Edit: Found this site Mathematica, which was significantly not as good as these two in question when it left. I would also like to note that the last one to graduate did two years ago.

This question was asked years ago, but I feel it really needs resurrected for a couple specific sites: Programming Puzzles & Code Golf and Code Review. These two are the longest standing beta members at this point, with their limiting factors being more the nature of the site and site culture. Each of the sites stats are here below:

Programming Puzzles & Code Golf Code Review

If you look, each of them look like they really should've left beta a long time ago.

In the case of PPGC, the culture is to think your question through before asking, and this results in a very active, increasingly problematic sandbox system that gets about 50-100 posts a month alone in proposed questions (not to mention hits and comments), but a very low new question count. And in this site's case, this didn't just recently happen. Also, the culture prefers questions to be reviewed first instead of posting it directly on the site.

In the case of Code Review, the whole point of its existence is to suggest edits and take an informal look at snippets of code. This makes it sometimes more inviting to suggest edits to the questions directly or edit answers to the question. It also doesn't encourage people to post nearly as many answers to questions there as on most other SE sites.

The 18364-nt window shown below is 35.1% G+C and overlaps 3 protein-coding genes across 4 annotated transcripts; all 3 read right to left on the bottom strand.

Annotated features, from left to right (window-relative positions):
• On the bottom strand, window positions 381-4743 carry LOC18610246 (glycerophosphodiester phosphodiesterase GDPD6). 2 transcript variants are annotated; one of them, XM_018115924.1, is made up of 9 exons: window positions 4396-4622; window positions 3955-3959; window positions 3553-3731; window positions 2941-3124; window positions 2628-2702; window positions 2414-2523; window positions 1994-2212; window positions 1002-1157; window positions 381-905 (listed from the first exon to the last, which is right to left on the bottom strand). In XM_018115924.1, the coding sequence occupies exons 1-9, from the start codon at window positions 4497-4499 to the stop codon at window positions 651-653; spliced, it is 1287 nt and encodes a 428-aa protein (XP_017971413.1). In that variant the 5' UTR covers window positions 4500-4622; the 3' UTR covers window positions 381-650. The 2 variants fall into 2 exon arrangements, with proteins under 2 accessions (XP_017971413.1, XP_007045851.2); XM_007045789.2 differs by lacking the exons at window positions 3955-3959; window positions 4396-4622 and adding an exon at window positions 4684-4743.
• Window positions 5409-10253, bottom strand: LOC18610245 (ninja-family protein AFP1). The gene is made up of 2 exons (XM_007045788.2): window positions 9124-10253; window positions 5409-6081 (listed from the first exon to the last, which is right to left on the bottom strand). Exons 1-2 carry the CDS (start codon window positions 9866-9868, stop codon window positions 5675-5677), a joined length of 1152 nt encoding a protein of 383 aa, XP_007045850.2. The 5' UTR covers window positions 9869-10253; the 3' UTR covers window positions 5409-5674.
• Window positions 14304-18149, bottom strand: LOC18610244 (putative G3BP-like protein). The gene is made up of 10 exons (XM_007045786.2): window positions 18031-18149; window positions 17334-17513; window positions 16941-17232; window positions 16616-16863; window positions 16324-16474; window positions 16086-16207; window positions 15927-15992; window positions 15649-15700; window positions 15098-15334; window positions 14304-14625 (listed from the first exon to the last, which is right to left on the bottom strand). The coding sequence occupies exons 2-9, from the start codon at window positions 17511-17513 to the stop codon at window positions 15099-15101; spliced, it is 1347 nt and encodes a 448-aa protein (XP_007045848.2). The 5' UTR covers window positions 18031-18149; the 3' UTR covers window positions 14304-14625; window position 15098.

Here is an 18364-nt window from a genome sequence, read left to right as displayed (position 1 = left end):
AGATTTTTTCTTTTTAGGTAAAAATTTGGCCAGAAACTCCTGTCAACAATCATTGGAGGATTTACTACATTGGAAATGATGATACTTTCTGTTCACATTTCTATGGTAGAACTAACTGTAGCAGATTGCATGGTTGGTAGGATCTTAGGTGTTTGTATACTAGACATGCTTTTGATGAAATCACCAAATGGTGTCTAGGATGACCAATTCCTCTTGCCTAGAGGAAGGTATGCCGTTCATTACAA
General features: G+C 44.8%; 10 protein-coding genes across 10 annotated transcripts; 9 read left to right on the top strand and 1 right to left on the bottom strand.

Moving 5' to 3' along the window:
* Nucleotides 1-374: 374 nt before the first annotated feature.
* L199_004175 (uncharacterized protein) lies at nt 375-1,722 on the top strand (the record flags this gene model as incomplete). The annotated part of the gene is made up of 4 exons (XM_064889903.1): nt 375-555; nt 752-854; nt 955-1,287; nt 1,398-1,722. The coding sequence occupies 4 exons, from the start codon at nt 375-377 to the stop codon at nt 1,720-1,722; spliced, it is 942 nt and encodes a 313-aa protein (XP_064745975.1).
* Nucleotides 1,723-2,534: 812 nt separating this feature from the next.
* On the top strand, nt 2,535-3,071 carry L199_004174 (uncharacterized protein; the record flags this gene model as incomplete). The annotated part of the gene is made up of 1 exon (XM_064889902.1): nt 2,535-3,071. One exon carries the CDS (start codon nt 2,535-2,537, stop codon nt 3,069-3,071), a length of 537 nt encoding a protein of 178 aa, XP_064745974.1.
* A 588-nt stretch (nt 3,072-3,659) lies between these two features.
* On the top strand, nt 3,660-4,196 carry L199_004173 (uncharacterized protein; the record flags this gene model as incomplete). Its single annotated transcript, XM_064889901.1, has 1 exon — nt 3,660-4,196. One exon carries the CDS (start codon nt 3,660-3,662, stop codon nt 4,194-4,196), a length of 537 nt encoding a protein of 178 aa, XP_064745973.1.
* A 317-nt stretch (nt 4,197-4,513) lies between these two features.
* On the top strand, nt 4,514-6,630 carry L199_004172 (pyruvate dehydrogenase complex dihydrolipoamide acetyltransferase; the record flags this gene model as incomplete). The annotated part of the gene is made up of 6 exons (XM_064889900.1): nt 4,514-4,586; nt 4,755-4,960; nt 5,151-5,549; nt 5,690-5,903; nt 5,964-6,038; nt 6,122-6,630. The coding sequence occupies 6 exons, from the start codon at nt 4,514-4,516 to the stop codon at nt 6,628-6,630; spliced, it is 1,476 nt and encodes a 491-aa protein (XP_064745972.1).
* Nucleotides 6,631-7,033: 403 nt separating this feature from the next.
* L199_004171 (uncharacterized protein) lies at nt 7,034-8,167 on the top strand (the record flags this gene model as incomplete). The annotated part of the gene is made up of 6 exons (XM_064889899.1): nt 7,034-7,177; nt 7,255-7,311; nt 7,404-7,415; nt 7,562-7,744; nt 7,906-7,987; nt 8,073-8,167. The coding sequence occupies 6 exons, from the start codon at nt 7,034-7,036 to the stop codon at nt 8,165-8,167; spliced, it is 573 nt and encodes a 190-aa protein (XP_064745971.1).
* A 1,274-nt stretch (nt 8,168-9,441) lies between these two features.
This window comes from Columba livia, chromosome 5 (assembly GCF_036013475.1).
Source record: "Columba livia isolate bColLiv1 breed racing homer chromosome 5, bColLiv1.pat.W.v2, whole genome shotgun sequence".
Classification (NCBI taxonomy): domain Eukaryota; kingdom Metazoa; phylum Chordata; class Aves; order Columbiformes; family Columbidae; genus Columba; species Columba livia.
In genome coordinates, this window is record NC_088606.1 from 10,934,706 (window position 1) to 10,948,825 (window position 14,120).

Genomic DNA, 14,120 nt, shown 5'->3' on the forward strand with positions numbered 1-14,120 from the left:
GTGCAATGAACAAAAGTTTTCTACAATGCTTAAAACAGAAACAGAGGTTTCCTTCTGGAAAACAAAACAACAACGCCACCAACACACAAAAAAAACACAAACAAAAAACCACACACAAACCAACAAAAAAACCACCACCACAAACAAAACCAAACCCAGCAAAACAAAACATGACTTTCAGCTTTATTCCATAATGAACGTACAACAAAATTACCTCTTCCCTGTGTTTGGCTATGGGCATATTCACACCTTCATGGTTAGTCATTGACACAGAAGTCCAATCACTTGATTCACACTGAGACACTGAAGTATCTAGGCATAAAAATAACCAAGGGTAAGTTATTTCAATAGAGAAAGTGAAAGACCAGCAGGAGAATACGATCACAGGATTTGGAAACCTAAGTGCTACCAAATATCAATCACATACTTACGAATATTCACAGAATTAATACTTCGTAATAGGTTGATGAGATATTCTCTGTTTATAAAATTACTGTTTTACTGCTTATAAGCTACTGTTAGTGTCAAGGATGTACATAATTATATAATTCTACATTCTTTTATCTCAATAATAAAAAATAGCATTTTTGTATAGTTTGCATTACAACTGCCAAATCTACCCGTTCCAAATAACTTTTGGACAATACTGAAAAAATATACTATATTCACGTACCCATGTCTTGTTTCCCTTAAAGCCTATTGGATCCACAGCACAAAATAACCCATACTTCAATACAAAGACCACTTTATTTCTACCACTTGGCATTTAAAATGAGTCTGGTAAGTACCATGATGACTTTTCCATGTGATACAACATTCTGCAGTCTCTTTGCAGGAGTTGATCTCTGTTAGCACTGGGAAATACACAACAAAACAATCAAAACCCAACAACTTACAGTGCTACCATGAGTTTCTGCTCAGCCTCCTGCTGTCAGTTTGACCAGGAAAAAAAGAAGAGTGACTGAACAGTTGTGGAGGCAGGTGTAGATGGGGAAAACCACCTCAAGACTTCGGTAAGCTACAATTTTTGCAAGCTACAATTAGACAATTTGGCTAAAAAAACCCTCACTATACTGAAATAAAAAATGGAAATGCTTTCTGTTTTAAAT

Is there any reason not to take exception to these two sites, stuck in the beta for only one reason apiece?

Also, as a side note, this one-nit issue might be taken care of in the future by instituting a slightly weighted system where the are individually important, but the overall is also taken into account. This is merely a suggestion, not very important or pertinent to this.

  • Every site has its own meta support to discuss such issues. Since these are launch sites, this is really outside the scope of the site-creation process here (Area 51). Aug 15, 2014 at 2:19

1 Answer 1


As I mentioned in the Code Golf meta thread, site graduation is decided (and implemented) by humans, not by computers. A site with perfect stats is not guaranteed to graduate, and a site with imperfect stats do get graduated (as you noted in your edit).

Yes, it's been a while since a site has graduated. This has come up in conversations I've had with some Stack Exchange employees, and they have good reasons, but I don't speak for Stack Exchange and so it's up to them to speak about it (or not). Just know that it's not news to me. :-)

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